It is quite common when you take a look at the native cuisine from any one particular country to come up with a particular theme or common approach / name for the catering or cuisine from that country. Such as Chinese Food, Thai Food etc but to be honest it could be argued that with regards to Spain there is no such thing as Spanish food as with the make up and historical heritage of Spain it is not quite that simple.
The reason for this is that Spain is an amalgam of its constituent parts that is to say it could be described as a political construct which is made up of disparate groups with their own languages, cultures, cuisines etc. These autonomous regions have been slowly amalgamated through a number of different processes throughout history but have all kept their own distinctive features.
The number of autonomous different regions that form what we would nowadays refer to as Spain is 17; they all have their own linguistic variations of the language, in some cases it’s a different sub language entirely and as well as their own cultures most definitely have their own individual cuisines. One of those autonomous regions comprises the north-western province of Galicia.
Galicia is surrounded on two sides by the Atlantic Ocean and it is pretty understandable to think that for a region that has such an involvement with the sea, its cuisine would also be heavily influenced by the sea. That having said not all of Galician cuisine is all seafood based and the region can lay claim to some quite gorgeous recipes and provincial dishes and are all well worth trying out.
Enough of all of the chat and lets get down to the serious business of food!
This particular recipe and the ingredients that we are going to include are designed to serve four People. As such you’re going to need the following:
300 g sea bass fillet, skin and bones removed
Pinch of Salt
Freshly ground black pepper
2 tablespoons of extra virgin olive oil or a lighter flavoured olive oil if possible.
Juice of one lemon
1 teaspoon chopped fresh dill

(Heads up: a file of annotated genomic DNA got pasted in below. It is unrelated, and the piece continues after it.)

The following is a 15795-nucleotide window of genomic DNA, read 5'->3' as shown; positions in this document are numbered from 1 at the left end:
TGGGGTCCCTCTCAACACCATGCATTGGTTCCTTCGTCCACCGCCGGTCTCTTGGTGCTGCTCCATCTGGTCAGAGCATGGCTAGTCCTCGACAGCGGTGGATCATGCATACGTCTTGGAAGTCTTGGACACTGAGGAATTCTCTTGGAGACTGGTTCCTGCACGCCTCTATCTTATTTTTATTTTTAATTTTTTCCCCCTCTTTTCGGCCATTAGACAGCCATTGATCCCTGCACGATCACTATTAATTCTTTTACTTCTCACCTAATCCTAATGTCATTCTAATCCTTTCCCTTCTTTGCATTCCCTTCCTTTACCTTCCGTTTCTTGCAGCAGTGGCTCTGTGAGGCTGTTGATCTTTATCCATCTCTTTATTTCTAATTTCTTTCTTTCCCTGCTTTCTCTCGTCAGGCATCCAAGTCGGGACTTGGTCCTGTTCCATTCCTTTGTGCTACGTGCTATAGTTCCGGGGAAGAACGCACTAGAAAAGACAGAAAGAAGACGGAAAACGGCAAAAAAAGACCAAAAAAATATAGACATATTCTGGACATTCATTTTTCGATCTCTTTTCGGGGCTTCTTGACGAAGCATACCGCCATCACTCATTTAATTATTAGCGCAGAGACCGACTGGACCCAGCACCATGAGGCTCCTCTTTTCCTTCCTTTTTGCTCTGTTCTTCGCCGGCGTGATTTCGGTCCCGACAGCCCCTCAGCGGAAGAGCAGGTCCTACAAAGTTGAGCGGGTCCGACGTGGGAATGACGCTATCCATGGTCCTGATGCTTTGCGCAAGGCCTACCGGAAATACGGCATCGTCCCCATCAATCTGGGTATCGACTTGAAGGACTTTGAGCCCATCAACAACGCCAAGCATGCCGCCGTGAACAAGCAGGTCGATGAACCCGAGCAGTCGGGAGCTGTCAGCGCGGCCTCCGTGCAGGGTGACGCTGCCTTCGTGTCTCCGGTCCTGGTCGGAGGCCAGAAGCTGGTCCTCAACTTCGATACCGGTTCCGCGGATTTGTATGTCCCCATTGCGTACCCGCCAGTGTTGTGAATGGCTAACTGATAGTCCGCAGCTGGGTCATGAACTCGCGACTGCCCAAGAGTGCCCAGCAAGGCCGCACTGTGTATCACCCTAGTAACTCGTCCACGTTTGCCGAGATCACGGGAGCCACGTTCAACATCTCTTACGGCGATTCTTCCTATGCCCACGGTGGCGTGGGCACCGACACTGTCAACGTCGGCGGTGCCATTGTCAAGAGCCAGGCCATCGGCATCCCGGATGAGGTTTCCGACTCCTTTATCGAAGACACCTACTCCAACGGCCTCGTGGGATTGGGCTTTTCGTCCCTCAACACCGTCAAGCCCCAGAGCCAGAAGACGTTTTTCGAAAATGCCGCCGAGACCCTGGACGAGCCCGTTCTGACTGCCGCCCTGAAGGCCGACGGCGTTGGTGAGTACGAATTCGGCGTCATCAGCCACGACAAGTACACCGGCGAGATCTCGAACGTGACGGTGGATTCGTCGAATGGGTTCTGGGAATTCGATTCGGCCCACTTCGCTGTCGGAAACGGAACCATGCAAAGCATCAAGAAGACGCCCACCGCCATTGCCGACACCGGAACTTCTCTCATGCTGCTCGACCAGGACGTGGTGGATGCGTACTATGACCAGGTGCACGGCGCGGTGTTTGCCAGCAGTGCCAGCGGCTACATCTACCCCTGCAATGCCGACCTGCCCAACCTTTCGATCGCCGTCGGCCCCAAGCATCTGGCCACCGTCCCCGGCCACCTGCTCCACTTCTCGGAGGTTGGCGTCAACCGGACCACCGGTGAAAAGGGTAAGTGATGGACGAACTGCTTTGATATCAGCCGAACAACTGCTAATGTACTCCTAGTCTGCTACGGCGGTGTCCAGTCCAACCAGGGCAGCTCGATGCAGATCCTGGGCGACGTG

1 handful of curly endive or other tasty salad leaves.
Again as with all dishes where you are preparing fish. The preparation of the dish is extremely important. Start by slicing the fish as thinly and as neatly as you possibly can. If you feel at this point that the slices of the fish arent necessarily as thin as you would like, a trick here would be to take the slices of fish and put them in between two sheets of cling film and press them out very gently using a rolling pin.
Take the fish and remembering to have it just one layer deep; place them on four cold serving plates. If you are preparing this dish quite sometime in advance of serving then cover the plates with cling film and place the plates in a refrigerator until you’re ready to serve.
A few minutes before you are ready to eat, take the fish and sprinkle it with a little salt and pepper and drizzle your olive oil and lemon juice over the top of fish. Then finish by sprinkling the dill over the fish.
Next take the salad leaves and dress with a little salt, olive oil and lemon juice and place in any tiny pile in the centre of the plate on top of the fish.
This particular starter is such a delicate dish and a very refreshing way to start a meal. If you have any reluctant feelings about serving raw fish, the lemon juice when dr4izzled over the fish beforehand serves as a form of cooking and powerful marinade in matter of seconds.